I've worked with pig's head before, and it was a slightly traumatic experience. That time it had come skinned, and the big old eyeballs staring at me as I tried to work with it were almost more than I could handle. That was a very strange year.... nothing came to me like I ordered and all the cuts of meat were skinned, which is pretty useless if you want to cure hams. Anyway, I doublechecked all this stuff with my farmer this year (Cochrane Family Farms in Upper Stewiacke) and he assured me that all meat would come skin-on. Because... skinning pigs is dumb.
I should perhaps pause to explain just why I ask for the head when I get a side of pork from my farmer, lest I give the impression of being some kind of extreme meat aficionado. See, most folks don't want these 'gross bits' like the head and the offal with the rest of their meat and so they generally get thrown out. A head does take up a lot of space - ours was around 16 pounds - so it's pretty understandable that they can't all be stored, and small producers have a hard time selling these to anybody. So they're discarded. But in the past decade or so that I've been more involved with my food and where it comes from, it's become important to me to recognize that animals I eat were once living, breathing animals - and nothing does this quite like a head. To throw this last reminder away seems like a physical and moral waste.
Anyway - this was the first summer where I actually got my pork cut exactly the way I had requested. (Thanks, Frank!) I had also wanted all the meat unfrozen so I could deal with it immediately, and it was - aside from the head. At the time I had been planning to make guanciale from the jowls, but was actually quite glad that I couldn't really deal with it since I had enough work to do, and I focused on making bacon, ham, paté, and cutting the the rest of the pig up into manageable cuts.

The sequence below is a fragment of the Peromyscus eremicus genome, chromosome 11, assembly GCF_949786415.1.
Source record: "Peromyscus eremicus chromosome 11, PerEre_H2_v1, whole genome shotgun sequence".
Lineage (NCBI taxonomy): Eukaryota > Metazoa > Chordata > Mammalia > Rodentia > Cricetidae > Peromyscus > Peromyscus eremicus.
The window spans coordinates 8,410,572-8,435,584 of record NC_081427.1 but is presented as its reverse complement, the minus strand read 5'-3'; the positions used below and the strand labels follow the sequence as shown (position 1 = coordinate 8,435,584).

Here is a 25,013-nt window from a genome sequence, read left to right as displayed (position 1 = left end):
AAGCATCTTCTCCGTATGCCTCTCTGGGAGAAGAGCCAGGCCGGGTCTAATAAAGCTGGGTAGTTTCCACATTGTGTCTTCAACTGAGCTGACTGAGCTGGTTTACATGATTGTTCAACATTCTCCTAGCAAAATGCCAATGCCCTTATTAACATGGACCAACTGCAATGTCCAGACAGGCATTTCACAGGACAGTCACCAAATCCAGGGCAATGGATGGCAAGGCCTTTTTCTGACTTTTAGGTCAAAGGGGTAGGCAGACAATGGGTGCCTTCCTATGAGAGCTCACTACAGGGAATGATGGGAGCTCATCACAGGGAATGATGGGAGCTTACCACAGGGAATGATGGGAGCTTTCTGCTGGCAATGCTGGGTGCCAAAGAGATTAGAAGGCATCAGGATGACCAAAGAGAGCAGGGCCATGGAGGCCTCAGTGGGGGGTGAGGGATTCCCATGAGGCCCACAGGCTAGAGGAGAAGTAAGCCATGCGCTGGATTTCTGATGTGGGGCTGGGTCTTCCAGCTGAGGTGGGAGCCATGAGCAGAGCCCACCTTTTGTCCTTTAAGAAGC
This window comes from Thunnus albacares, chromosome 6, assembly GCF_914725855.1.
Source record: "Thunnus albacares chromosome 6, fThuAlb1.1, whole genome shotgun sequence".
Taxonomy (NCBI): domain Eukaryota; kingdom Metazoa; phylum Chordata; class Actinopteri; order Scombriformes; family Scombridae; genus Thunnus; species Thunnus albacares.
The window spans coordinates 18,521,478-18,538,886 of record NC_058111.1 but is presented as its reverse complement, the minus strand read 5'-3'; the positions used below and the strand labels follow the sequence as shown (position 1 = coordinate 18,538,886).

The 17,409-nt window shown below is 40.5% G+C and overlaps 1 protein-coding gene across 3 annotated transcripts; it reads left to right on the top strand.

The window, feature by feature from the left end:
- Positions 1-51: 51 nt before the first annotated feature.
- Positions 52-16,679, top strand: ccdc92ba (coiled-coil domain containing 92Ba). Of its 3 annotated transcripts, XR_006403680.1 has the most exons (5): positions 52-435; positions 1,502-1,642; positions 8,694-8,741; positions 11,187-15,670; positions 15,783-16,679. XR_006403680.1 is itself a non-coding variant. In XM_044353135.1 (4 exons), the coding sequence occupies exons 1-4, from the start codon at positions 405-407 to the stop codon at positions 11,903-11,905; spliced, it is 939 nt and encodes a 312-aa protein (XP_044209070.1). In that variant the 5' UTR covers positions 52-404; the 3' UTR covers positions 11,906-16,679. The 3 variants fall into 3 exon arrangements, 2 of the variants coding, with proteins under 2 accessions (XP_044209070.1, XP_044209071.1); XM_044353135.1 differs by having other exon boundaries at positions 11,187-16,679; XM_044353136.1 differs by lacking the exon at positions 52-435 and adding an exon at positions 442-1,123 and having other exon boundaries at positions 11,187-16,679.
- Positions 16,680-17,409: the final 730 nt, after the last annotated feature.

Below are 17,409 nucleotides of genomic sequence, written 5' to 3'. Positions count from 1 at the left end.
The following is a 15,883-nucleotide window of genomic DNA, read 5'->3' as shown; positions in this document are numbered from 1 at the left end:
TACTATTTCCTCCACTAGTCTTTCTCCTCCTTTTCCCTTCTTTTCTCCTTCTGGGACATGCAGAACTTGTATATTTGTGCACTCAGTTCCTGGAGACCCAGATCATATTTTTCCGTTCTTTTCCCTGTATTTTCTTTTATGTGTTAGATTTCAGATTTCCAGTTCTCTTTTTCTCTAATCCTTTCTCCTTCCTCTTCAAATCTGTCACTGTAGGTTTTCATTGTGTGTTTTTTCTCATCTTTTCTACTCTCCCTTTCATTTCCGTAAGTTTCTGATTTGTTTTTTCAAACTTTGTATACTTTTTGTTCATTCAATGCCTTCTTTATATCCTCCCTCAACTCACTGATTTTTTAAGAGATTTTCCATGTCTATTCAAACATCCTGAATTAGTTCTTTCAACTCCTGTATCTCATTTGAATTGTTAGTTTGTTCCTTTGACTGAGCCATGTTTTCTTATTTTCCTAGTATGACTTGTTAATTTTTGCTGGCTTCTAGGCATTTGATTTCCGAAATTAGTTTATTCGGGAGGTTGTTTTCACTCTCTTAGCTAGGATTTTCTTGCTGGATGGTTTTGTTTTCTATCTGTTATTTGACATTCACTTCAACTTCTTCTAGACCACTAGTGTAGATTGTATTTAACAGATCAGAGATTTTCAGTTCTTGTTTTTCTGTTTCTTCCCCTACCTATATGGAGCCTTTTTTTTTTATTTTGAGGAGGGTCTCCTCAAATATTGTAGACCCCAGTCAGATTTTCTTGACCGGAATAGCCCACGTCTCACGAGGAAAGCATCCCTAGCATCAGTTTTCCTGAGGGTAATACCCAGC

So into the freezer went the head, and there it stayed until last week. I ordered 50 lbs of grassfed beef from Ironwood Farm, (the same place we've bought our CSA share for the past two years) and we had to pick it up this weekend. The pig head taking up valuable space at the bottom of the freezer had to get dealt with in order to make room for all the beef.
|Look at that rakish grin!|
I'm still in school these days, and November isn't a great time to start time-intensive food projects, so fancy pants jowl-curing or making head cheese was not going to happen. I decided to just roast up the damn thing and see what happened. Once it was thawed out, I took a good look at it for the first time.
First things first. Pig needed a shave.
|No more goatee!|
When he was all shaved up, I stuck him in the roaster, covered his nose and ears, and roasted him at around 290 degrees for the next 7 or 8 hours. When it finally came out of the oven, the internal temp was around 190 - so I knew it would be coming out pretty much like pulled pork. But.... how was I going to get through that impenetrable hide to get to the meat?
Um, this is how. After letting it rest for 20 minutes or so, I cracked open its mouth to get at the meat at the back of the jaw. Kind of gross, but quite effective. There really is not very much meat on a head - most of it is jaw muscles or tongue, and this allowed us to get at it without wading through all the fat.
We were pretty thorough with the picking out all the good chunks of meat off the bones, and this plate was all there was - probably 2 pounds of cooked meat from a 16 pound head. We also peeled the tongue and cut it up as well. I'm not the hugest tongue fan, but this was actually pretty nice.
The meat was RICH but with a nice clean, pork roast flavour - my super-tart lime tomatillo salsa was a perfect balance for the rich meat, and the heavy corn tortillas provided a good, solid base to the whole production. I'd definitely do this again.
(Oh - and the leathery ears and the rest of the skin went to a friend's dog where he'll be happily chewing for the next year!)